“Giotto’s figures are volumetric rather than linear, and the emotions they express are varied and convincingly human rather than stylized. He created a new kind of pictorial space with an almost measurable depth. With Giotto, the flat world of thirteenth-century Italian painting was transformed into an analogue for the real world, for which reason he is considered the father of modern European painting.”
Jennifer Meagher, “Italian Painting of the Later Middle Ages,” Heilbrunn Timeline of Art History
Cimabue’s Santa Trinita Madonna & Giotto’s Ognissante Madonna
The Arena Chapel, 1305-1306
The Arena chapel was commissioned by Enrico Scrovegni, a wealthy banker and prominent citizen of Padua. Scrovegni’s father was a banker, which means he made his fortune by lending money at interest. In the Middle Ages this was called “usury,” and was considered a sin! Presumably, Scrovegni commissioned his chapel as a gift to god in atonement for his father’s sins.
Giotto included an image of Scrovegni in his fresco of the Last Judgment on the back wall of the chapel. He is placed on the side of the saved, offering a small model of his chapel as a gift to to the Archangel Gabriel, and two personifications of the Virgin (the Virgin of Charity, and the Virgin of the Annunciation). The subject matter of the work remains religious, but the motivations behind the commission are much more complex, reflecting the more worldly interests of the patron. While the work most certainly expresses religious belief, it is equally an expression of self importance and pride. Private individuals would never be seen depicted in the company of heavenly figures in the Middle Ages, but Enrico Scrovegni had the money and power to literally “buy his way into heaven”!
The interior walls of the Arena chapel are decorated with frescoes depicting episodes from the Life of Mary and Christ. They are painted in what is called “bon fresco” technique. This means the artist painted directly onto wet plaster. Once the plaster dried, the artist could not make any further changes, so he could only work on small portions of the picture each day. These parts are called giornata (Italian for “day”). This image shows the “giornata” for the Nativity scene from the Arena Chapel. It took Giotto and his workshop at least nine days to complete the picture.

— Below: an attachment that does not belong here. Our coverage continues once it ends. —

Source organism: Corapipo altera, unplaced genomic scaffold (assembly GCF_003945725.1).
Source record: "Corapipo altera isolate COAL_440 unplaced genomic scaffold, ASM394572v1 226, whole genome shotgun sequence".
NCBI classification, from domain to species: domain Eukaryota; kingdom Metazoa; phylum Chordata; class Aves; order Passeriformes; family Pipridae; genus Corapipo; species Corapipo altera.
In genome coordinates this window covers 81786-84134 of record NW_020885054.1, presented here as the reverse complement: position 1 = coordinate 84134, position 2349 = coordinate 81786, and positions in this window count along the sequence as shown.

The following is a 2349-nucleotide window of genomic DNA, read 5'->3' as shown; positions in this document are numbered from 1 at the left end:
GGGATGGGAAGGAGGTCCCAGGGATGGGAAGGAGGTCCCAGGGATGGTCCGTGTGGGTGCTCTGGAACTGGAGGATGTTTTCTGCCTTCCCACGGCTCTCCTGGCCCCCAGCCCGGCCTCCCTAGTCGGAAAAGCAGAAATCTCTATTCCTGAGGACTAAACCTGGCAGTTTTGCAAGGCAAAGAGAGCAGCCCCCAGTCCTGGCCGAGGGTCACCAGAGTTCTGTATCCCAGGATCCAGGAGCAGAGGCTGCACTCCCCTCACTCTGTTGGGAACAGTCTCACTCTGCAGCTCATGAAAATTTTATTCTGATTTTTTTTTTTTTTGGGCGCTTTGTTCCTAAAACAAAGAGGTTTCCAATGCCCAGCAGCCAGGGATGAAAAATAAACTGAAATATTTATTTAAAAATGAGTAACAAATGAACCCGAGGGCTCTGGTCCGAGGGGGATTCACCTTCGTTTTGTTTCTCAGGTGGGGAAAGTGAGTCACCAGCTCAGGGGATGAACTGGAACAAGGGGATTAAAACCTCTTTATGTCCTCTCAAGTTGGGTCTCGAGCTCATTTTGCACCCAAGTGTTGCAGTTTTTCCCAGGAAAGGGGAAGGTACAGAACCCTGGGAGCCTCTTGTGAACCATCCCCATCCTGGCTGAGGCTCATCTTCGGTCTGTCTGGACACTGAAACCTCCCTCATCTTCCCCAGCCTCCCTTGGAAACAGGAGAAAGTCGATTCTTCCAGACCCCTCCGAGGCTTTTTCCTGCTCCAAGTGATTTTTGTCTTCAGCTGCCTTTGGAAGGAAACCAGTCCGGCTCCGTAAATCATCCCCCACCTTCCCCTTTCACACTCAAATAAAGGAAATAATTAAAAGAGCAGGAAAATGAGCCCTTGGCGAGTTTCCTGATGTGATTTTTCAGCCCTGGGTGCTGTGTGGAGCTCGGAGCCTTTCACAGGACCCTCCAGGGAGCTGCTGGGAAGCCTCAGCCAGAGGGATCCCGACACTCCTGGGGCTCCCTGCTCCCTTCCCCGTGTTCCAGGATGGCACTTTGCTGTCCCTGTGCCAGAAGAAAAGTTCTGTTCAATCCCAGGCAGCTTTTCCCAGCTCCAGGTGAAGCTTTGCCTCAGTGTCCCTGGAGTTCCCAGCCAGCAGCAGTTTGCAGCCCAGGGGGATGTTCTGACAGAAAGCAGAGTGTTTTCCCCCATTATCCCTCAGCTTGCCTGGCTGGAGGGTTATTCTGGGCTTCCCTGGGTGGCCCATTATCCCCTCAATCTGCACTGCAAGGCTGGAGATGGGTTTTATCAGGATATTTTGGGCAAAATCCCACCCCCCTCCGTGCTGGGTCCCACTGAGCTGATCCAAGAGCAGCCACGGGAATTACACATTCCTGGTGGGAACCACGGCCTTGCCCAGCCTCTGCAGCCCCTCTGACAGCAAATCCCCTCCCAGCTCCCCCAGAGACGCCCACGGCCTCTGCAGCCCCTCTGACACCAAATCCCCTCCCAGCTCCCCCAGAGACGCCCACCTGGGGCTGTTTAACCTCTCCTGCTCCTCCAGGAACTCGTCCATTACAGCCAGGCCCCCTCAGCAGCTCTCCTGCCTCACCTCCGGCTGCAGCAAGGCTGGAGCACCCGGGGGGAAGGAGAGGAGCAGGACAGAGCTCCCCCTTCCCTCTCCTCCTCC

One of the most dramatic scenes in the chapel depicts the Lamentation — the moment when Christ was brought down from the cross and was mourned by his family, friends, and angels.
Giotto’s innovations can be seen most clearly when compared to a medieval representation of the same subject. While the Medieval figures are cartoon-like and flat, Giotto’s use of modeling with light and shade makes his figures seem three dimensional and “real.” He also creates the illusion of depth by placing the scene on a shallow stage with a landscape background, rather than the gold background that was customary in Medieval art. Finally, Giotto “humanizes” the story by creating a convincing sense of psychological drama. The facial expressions and gestures of his figures express intense human emotions, as they react to the sad news of Christ’s death. In this way, Giotto brings the story to life, making it possible for us to relate to it on a deeply human level.
Giotto, Arena (Scrovegni) Chapel, Padua, c. 1305 – Part 3 of 4 (The Lamentation)
Italian Painting of the Later Middles Ages
Giotto was not alone in his departure from the flat linear style of Byzantine icons. There were other Italian artists who were also striving to create a more humanistic interpretation of religious subjects. Click on the link to see a slideshow from the Metropolitan Museum’s collection:
You can also read the Khan Academy’s chapter on Siena in the Late Gothic period, where Giotto’s contemporary Duccio di Buoninsegna was exploring a more naturalistic approach to religious subjects:
“Humanism in the Renaissance,” The Renaissance Connection, Allentown Art Museum
Italian Painting of the Later Middle Ages
Byzantine Art and Painting in Italy During the 1200s and 1300s (National Gallery, Washington DC)
Guide to Altarpieces (National Gallery of Art, London)
Florence in the Late Gothic Period (Khan Academy)
Florence at the Dawn of the Renaissance (Getty Museum)
Dr. Allen Faber, Giotto’s Arena Chapel (SUNY Oneonta)
Official Site for the Scrovegni Chapel
Frescoes in the Capella Scrovegni (Arena Chapel) — Web Gallery of Art
This work is licensed under a Creative Commons Attribution-NonCommercial 3.0 Unported License.
End of Chapter:
Back to Table of Contents